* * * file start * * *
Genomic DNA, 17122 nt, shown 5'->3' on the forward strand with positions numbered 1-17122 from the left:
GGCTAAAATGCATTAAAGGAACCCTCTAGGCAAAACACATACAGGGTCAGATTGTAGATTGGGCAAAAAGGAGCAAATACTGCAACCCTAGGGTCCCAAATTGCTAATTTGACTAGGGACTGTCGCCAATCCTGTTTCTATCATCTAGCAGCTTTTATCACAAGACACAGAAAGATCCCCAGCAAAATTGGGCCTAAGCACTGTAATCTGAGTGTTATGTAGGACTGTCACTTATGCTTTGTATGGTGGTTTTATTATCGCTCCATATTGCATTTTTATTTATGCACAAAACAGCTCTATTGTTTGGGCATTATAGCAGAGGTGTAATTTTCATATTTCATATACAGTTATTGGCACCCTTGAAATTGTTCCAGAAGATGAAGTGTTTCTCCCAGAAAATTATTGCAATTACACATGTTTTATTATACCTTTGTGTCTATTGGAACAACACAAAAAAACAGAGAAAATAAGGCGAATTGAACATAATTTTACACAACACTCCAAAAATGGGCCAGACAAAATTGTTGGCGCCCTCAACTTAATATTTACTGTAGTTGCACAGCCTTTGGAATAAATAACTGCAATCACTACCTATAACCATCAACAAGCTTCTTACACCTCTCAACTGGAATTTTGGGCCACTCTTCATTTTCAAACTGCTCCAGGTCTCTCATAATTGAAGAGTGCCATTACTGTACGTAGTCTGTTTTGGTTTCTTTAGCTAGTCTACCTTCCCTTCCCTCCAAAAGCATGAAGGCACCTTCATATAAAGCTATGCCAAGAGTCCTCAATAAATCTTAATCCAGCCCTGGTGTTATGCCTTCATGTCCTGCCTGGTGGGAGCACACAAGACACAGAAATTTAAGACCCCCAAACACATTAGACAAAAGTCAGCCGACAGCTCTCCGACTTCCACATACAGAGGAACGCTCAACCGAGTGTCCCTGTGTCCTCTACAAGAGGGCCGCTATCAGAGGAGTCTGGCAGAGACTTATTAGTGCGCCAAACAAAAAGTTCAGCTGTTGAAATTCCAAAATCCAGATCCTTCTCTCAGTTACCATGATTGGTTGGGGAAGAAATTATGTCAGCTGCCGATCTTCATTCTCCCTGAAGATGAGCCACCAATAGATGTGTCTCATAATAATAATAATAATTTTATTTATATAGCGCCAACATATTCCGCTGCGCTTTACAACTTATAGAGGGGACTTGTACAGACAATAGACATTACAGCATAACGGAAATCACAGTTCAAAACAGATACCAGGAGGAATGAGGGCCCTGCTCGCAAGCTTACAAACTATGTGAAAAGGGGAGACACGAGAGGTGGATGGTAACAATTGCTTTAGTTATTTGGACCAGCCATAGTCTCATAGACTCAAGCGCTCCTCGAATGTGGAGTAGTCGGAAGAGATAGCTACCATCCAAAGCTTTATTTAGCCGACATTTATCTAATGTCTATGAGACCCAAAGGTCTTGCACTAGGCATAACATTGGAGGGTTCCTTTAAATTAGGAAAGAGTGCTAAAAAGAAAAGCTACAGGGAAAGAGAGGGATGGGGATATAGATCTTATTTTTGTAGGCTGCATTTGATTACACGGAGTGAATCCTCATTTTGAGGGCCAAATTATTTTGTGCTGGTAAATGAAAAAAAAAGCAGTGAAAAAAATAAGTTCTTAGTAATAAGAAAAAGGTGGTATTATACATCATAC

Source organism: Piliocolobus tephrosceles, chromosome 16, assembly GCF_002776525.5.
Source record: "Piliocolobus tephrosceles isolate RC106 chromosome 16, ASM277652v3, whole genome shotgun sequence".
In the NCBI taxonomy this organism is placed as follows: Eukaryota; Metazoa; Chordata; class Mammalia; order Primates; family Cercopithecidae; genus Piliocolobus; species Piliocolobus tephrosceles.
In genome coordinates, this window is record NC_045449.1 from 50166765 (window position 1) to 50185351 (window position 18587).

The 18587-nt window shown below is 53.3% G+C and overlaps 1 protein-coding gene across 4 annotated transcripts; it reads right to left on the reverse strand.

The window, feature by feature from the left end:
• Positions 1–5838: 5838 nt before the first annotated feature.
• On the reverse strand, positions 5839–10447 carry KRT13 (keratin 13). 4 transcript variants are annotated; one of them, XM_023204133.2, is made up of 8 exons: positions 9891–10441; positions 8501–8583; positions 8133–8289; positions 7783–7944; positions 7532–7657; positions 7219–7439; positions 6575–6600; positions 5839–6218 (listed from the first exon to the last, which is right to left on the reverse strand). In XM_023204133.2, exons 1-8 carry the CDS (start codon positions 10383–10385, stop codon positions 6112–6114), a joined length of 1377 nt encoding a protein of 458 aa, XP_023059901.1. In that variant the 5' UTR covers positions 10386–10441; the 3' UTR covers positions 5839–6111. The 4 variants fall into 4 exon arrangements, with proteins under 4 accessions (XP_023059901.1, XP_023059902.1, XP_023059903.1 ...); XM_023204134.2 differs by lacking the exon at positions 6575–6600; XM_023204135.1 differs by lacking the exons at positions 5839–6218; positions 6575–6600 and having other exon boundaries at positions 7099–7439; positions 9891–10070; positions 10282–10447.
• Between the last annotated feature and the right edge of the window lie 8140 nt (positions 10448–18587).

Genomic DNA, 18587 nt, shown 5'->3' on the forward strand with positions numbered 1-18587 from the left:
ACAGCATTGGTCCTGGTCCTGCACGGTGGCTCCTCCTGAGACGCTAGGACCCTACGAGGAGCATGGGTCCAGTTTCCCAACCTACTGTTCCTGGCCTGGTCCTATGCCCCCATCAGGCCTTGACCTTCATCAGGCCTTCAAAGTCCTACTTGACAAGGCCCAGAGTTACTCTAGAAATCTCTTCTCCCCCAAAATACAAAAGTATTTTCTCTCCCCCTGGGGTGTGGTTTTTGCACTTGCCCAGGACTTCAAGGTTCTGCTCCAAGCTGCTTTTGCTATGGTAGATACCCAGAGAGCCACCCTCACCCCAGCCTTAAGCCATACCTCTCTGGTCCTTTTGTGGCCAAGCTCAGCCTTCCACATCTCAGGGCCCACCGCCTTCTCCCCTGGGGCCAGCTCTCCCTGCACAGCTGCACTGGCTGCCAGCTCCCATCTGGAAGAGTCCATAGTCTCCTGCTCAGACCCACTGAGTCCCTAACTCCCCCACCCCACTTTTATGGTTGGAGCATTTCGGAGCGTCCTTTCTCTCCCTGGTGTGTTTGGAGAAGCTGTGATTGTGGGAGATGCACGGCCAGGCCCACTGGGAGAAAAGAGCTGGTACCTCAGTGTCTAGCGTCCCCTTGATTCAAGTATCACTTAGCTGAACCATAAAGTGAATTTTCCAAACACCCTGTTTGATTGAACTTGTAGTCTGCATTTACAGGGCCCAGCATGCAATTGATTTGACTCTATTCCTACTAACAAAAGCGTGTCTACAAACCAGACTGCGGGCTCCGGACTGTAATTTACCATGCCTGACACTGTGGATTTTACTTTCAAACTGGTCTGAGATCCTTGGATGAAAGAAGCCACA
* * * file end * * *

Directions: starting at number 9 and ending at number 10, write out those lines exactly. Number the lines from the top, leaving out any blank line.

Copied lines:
• Positions 1–5838: 5838 nt before the first annotated feature.
• On the reverse strand, positions 5839–10447 carry KRT13 (keratin 13). 4 transcript variants are annotated; one of them, XM_023204133.2, is made up of 8 exons: positions 9891–10441; positions 8501–8583; positions 8133–8289; positions 7783–7944; positions 7532–7657; positions 7219–7439; positions 6575–6600; positions 5839–6218 (listed from the first exon to the last, which is right to left on the reverse strand). In XM_023204133.2, exons 1-8 carry the CDS (start codon positions 10383–10385, stop codon positions 6112–6114), a joined length of 1377 nt encoding a protein of 458 aa, XP_023059901.1. In that variant the 5' UTR covers positions 10386–10441; the 3' UTR covers positions 5839–6111. The 4 variants fall into 4 exon arrangements, with proteins under 4 accessions (XP_023059901.1, XP_023059902.1, XP_023059903.1 ...); XM_023204134.2 differs by lacking the exon at positions 6575–6600; XM_023204135.1 differs by lacking the exons at positions 5839–6218; positions 6575–6600 and having other exon boundaries at positions 7099–7439; positions 9891–10070; positions 10282–10447.